Did you make your bed this morning? How about a cup of coffee? Maybe you went to work and completed a multi-step project. All of these examples have at least one thing in common: Following directions.
Following directions is an essential life skill, and it starts in babyhood.
What are the Building Blocks of Following Directions?
To successfully follow instructions, we need these supporting skills:
- Receptive language — The ability to understand language, whether in speech, gesture, sign-language, written, or picture form. This begins to develop at birth.
- Understanding vocabulary and concepts — For example, if you tell your toddler to put her cup on the table, she needs to grasp the meaning of “cup” and “table,” and the concept of “on”.
- Executive function skills — Working memory, a critical executive function skill, is necessary for babies and toddlers to follow simple directions.
- Sequencing — To successfully follow directions, we must do certain things in a certain order. Babies begin to learn sequencing through multi-step routines, games like “Itsy-Bitsy spider,” and reading.
How Does Following Directions Develop?
Let’s explore the evolution of following instructions, imagining your child has a favorite stuffed bear named “Teddy.”
Responding to “no” – around 6 months
Your baby is playing with Teddy on the kitchen floor. You can see she’s about to put him in the dog’s water bowl. You say no and she stops.
Following directions by imitating – around 9 months
It’s time to take your baby to daycare. You go through the usual routine of putting Teddy in his special corner of the couch. You say wave bye-bye while waving to Teddy. Your baby imitates you with a clumsy wave.
Following simple 1-step directions supported by gestures – begins around 10 months
After work you sit on the floor for a few minutes of pre-dinner playtime. You say sit here and pat the floor beside you. Your baby crawls over and sits next to you. Your partner comes home and joins you. You hand your baby Teddy and say give this to Mommy/Daddy while gesturing at your partner.
Around 15 months your toddler can (and loves to) play the point-to game: Point to your eyes. Point to your nose. By around 17 months you can involve Teddy in this game: Point to Teddy’s ears. Before bed, while snuggling for bedtime reading, she can point to images on the book page when prompted: Point to the cat.
As she understands more and more words and concepts, your toddler evolves to following directions like put Teddy in the box without needing you to point to the inside of the box.
Following directions using mental images & deferred imitation – begins around 16 months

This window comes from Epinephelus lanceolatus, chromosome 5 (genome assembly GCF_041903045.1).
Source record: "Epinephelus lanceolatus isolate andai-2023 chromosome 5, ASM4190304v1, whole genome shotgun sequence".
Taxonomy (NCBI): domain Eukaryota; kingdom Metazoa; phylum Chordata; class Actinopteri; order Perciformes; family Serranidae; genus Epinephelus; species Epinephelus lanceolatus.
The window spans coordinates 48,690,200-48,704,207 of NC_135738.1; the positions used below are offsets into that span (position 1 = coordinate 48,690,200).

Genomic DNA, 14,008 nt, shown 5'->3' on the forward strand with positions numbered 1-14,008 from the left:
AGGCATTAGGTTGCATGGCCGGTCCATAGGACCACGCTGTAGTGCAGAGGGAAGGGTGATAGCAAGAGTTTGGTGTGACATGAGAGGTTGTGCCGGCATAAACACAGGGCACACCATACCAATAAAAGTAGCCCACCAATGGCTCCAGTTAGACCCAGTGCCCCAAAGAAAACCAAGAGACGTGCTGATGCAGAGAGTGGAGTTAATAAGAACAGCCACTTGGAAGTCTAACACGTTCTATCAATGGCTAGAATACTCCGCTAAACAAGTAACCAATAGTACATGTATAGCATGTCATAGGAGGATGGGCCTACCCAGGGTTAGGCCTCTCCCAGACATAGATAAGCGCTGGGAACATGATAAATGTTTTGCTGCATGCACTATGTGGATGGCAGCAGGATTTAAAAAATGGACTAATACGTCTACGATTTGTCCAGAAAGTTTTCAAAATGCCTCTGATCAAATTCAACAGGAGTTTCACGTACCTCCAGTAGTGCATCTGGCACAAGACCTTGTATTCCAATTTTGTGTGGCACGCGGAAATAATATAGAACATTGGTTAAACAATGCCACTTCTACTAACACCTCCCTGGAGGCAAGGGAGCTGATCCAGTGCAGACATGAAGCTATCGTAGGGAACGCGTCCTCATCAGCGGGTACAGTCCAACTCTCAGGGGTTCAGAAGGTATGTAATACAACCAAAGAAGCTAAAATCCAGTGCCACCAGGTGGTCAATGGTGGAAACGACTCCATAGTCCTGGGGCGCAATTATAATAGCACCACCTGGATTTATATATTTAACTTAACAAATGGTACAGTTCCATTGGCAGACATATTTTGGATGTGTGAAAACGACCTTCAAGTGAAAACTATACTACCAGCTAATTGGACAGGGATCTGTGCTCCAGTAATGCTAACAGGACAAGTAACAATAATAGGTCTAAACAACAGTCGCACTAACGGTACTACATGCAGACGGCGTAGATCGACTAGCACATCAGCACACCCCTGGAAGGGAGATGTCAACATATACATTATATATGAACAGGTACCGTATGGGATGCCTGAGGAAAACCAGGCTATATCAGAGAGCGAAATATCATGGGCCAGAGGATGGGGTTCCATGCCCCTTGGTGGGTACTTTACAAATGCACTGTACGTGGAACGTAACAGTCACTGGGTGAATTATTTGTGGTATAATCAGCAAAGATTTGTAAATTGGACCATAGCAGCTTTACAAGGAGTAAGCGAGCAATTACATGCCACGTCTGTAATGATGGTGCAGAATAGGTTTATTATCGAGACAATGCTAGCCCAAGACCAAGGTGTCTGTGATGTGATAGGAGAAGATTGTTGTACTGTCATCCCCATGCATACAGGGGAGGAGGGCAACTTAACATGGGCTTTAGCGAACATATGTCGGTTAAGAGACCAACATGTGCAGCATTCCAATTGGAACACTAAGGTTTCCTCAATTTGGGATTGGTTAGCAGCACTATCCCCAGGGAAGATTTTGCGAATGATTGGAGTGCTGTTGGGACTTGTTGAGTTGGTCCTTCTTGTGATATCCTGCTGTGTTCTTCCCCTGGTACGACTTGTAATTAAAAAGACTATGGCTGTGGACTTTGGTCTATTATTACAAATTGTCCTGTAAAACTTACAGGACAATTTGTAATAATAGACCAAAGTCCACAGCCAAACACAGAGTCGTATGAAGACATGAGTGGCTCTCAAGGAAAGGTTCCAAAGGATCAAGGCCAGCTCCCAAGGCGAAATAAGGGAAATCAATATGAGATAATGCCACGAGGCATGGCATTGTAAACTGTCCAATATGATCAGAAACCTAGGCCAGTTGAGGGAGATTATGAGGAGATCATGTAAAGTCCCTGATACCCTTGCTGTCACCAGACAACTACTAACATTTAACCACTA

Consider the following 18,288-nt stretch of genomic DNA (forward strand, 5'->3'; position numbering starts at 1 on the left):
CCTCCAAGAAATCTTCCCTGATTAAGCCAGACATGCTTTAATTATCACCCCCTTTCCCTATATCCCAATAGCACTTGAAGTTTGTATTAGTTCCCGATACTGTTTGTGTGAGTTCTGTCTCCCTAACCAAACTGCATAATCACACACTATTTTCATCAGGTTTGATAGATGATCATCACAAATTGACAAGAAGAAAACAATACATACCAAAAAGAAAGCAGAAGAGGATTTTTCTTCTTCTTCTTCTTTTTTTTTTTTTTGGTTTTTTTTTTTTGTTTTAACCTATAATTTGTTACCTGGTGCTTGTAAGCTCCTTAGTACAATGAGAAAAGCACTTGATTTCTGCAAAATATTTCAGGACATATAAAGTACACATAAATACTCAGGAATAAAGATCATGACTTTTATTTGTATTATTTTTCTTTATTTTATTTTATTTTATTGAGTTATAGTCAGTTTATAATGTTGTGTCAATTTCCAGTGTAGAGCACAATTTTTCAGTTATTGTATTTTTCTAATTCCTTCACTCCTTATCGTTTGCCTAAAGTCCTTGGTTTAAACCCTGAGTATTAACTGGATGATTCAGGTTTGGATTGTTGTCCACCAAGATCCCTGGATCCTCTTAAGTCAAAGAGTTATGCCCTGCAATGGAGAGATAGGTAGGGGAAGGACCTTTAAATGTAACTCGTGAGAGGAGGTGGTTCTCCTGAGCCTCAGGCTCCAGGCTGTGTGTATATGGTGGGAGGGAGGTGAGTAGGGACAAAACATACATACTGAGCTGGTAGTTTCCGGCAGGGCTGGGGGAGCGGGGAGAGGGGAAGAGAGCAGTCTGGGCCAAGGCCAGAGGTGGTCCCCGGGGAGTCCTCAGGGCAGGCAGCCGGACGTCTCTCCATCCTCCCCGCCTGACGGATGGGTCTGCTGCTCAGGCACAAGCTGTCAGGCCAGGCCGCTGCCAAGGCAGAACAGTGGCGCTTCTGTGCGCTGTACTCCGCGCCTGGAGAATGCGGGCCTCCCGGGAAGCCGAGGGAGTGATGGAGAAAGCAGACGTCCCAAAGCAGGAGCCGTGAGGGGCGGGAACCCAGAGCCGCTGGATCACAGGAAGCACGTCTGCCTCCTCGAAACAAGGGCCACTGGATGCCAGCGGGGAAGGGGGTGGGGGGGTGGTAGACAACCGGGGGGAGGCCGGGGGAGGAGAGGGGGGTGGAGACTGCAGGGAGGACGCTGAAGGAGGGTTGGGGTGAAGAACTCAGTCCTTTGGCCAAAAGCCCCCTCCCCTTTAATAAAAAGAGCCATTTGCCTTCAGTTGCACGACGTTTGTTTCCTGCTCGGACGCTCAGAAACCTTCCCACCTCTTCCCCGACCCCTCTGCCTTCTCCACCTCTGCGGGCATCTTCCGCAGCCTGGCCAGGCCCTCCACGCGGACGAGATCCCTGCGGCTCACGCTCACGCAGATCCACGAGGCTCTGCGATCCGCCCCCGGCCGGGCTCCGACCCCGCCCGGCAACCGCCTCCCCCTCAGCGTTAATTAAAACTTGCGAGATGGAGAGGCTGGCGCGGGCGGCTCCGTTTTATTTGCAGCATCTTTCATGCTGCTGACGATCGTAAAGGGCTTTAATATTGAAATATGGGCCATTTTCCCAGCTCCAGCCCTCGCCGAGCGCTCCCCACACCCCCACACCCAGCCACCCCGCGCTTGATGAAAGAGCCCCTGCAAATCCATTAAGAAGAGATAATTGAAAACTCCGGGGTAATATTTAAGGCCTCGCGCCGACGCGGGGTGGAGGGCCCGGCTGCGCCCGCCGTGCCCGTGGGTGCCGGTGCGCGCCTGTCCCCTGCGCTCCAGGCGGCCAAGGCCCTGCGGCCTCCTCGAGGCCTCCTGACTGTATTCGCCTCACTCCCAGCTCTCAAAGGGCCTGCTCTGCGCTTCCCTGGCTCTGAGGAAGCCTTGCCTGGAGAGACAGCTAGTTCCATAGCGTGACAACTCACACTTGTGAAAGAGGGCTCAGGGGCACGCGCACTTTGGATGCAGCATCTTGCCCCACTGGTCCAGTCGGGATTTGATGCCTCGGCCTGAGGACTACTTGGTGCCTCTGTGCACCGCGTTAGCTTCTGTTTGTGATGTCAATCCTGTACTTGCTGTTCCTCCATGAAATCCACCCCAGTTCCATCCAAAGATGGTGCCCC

As your toddler’s understanding of object permanence evolves, she can hold an image of something in her mind. She can also imitate actions she observed in the past, rather than only imitating actions immediately after observing them. These come together when she follows directions like: Go get Teddy when he’s in her room (holding a mental image of where she last saw him) and using a step stool to reach him from the windowsill (imitating something she’s seen you do in the kitchen to get things off high shelves).
Following 2-step directions – around 24 months
You and your toddler are playing with Teddy and the toy kitchen. She can follow directions like Put Teddy on the blanket and give him a cup. She does these in the correct order (sequencing). She may even be able to follow 3-step directions like: Get Teddy and your blanket and bring them to the couch.
Tips for Teaching Your Child To Follow Directions
Get her attention. Before you give your child directions, make sure she’s listening. Say her name and make eye contact.
Be enthusiastic. Little ones love and are motivated by positive interactions with the grown-ups in their lives. Make following directions a fun, upbeat game.
Use simple language. Following directions is a surprisingly tricky task for little ones, even when there’s only one step involved. Direct, pared-down language helps.
Give her time to process. Especially with directions involving more than one step, your child may need several seconds to think about what you said before she acts on it. She may also need to you repeat the directions.
Teaching your child to follow directions is important, but be patient! Experts say to expect your little one to follow directions just 50% of the time at this stage.